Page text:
The Upper Island Cove Cenotaph is looking sharp these days.
A new brick wall has been built both behind and in front of it, and a new concrete base has been laid.
With a reddish colour to it, it bound to catch the eye of any motorists passing in front of the area, which sits alongside the St. Peter’s Anglican Church and across the street from the elementary school of the same name.
On top of the new concrete is a combination of new and old. The original marble cenotaph, dedicated in the 1950s, stands at the forefront.
To either side, rest the new additions — a pair of granite monuments.
The fresh looking memorial is not a finished product just yet, however, it will be when its dedication ceremony rolls around in June 29.
A new flagpole will be installed in the coming days, and there needs to be some landscaping before the big day. Also, the older monument needs to be re-finished so the names currently inscribed on it are noticeable.
However, when war memorial committee members James Mercer (vice-president) and Dorothy Adams (president) take a look around, you can see the pride in their eyes.
They stalk around the grounds picking up any errant trash, removing weeds and just dusting off the monuments.
They take pride in the work their doing and it shows.
“It’s looking good,” said James Mercer, running his hand along the marble face of the original monument.
The two are continuing on work started by their father, also named James, and two other members — Will Young and Gordon Young — of the Royal Canadian Legion in Harbour Grace.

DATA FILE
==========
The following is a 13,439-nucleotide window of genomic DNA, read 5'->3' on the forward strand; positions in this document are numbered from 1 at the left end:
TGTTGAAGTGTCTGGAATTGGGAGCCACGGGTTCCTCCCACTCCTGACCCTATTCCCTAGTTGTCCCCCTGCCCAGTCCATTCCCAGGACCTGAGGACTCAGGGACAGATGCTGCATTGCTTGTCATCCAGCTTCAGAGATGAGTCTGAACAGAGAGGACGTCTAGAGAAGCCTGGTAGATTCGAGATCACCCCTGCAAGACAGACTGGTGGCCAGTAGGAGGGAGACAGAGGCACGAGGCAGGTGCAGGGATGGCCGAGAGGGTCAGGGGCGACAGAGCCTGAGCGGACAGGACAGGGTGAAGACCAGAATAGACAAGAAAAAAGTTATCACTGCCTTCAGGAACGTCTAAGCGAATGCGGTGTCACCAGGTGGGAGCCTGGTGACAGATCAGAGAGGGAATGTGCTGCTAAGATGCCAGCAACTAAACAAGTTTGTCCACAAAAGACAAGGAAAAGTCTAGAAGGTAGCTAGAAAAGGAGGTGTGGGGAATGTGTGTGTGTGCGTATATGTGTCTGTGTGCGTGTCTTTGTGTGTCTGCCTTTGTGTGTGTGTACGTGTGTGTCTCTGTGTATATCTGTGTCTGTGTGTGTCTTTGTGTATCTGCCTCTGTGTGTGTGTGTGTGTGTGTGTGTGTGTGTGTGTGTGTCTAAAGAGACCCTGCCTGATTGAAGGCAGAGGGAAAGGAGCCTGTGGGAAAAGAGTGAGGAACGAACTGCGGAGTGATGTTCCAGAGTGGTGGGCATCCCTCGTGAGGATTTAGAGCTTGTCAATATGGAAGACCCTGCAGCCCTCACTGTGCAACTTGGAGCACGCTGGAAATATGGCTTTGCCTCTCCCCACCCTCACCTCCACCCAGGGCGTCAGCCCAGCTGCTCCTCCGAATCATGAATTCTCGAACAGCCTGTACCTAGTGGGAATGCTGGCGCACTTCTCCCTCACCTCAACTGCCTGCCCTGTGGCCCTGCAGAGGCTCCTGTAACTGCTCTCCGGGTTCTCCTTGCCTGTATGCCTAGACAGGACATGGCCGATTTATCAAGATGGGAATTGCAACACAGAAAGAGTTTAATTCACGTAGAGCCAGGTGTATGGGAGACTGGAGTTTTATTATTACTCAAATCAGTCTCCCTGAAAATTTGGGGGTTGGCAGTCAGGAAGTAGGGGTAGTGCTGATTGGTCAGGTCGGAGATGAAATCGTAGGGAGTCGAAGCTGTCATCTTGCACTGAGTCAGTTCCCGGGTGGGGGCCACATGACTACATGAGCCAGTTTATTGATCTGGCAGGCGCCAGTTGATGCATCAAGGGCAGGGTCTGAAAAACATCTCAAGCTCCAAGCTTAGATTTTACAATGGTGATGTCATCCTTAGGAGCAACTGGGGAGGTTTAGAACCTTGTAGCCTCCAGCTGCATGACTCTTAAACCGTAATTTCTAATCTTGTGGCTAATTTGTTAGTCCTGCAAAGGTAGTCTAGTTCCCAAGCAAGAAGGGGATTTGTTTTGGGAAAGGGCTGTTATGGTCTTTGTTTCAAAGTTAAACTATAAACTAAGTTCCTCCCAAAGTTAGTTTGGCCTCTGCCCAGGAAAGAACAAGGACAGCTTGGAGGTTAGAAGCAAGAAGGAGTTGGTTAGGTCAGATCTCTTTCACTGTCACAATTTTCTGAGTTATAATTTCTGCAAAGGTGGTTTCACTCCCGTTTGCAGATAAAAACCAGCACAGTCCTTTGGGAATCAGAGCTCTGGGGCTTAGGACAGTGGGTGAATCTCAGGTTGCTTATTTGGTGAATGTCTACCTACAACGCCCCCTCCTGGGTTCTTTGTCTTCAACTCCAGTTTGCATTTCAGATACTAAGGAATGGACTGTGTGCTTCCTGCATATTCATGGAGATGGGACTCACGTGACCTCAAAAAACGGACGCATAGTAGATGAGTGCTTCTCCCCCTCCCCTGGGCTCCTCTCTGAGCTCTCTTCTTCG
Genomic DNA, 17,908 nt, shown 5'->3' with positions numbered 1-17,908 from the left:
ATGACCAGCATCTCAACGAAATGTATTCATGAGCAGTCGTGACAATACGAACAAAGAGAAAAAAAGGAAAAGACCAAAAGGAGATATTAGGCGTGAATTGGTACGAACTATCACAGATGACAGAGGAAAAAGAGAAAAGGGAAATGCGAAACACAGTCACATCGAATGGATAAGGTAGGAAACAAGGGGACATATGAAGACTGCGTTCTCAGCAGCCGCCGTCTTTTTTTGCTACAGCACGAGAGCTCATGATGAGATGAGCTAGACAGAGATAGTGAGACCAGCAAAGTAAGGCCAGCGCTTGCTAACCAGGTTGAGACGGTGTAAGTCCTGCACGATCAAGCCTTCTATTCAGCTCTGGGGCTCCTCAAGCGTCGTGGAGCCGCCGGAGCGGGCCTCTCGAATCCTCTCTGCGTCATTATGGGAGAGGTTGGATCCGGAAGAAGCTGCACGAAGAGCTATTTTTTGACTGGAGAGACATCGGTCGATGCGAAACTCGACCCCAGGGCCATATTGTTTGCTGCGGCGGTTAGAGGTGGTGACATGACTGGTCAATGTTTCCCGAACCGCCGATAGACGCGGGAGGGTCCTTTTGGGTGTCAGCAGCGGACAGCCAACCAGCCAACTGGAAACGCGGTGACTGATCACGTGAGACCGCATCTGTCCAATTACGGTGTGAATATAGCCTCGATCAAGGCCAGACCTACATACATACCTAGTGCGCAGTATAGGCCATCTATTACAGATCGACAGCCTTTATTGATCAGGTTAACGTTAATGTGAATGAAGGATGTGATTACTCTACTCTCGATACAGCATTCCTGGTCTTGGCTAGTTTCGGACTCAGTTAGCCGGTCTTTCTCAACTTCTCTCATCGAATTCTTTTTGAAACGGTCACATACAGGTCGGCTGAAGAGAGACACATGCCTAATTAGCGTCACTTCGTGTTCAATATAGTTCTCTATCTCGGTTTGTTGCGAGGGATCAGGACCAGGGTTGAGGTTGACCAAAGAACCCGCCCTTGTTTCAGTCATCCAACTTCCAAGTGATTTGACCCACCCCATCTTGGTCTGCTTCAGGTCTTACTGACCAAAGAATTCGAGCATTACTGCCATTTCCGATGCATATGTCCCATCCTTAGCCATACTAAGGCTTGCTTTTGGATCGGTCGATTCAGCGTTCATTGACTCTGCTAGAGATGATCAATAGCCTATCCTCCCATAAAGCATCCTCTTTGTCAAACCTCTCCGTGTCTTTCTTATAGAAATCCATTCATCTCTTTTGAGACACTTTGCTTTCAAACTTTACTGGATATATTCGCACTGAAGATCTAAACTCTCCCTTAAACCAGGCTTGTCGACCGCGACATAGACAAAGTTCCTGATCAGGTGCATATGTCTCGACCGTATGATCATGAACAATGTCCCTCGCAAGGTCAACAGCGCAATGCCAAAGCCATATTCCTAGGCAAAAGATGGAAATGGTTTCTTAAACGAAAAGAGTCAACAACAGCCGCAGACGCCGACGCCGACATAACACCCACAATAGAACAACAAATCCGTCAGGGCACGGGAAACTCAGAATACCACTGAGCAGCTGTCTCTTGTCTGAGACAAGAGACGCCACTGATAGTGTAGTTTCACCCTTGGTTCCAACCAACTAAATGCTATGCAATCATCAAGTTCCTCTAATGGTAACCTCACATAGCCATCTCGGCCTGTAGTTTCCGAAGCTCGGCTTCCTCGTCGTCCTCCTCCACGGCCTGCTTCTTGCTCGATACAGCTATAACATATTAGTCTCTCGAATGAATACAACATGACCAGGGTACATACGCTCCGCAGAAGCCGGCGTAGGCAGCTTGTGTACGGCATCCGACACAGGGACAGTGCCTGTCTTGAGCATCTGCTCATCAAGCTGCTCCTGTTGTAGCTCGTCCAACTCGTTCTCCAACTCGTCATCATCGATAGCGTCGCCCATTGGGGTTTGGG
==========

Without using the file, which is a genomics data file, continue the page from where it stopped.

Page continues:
Just under a decade ago, the trio started the idea that would become the war memorial committee.
They secured money to replace the crumbling concrete wall that was on the site.
After two of the three (Mercer and Will Young) had passed, Adams and Mercer took up the mantle.
It started with accumulating the appropriate funds.
“We started getting donations,” said Adams.
By the time they were finished, the group had raised some $30,000 for the project. Then in 2011, the provincial government funded the group an additional $25,000 to help finish the work.
“Dad would be very pleased,” said Mercer.
July 1 is an important day in this country. It’s Canada Day and a time when all across the country people are celebrating their nationality.
But back home in Newfoundland, it means something else.
Some might say it holds greater significance.
The day is also Memorial Day. It’s a day to commemorate the sacrifices of members of the armed forces of the Newfoundland and Labrador in times of war.
It has been observed annually since 1917 and was originally intended to recall the losses of Dominion of Newfoundland at Beaumont-Hamel during the Battle of the Somme of the First World War.
Aside from the monuments and the brick wall at the front of the memorial, all of the work was donated.
That includes the concrete work at the base of the monuments and the landscaping.
“The volunteers have been great,” said Adams.
In an interesting twist, the cenotaph will not only serve to honour those who have fallen in conflict, but also those who are currently serving.
Their names are inscribed on the back of each granite piece. There are Canadian Forces members, as well as current members of the RCMP.
When the marble monument was first dedicated, the names of the men and women who gave their lives in the First and Second World Wars were listed, but not the Korean War or those who were with the Merchant Marines.
That has been rectified.
“That meant a lot,” said Adams.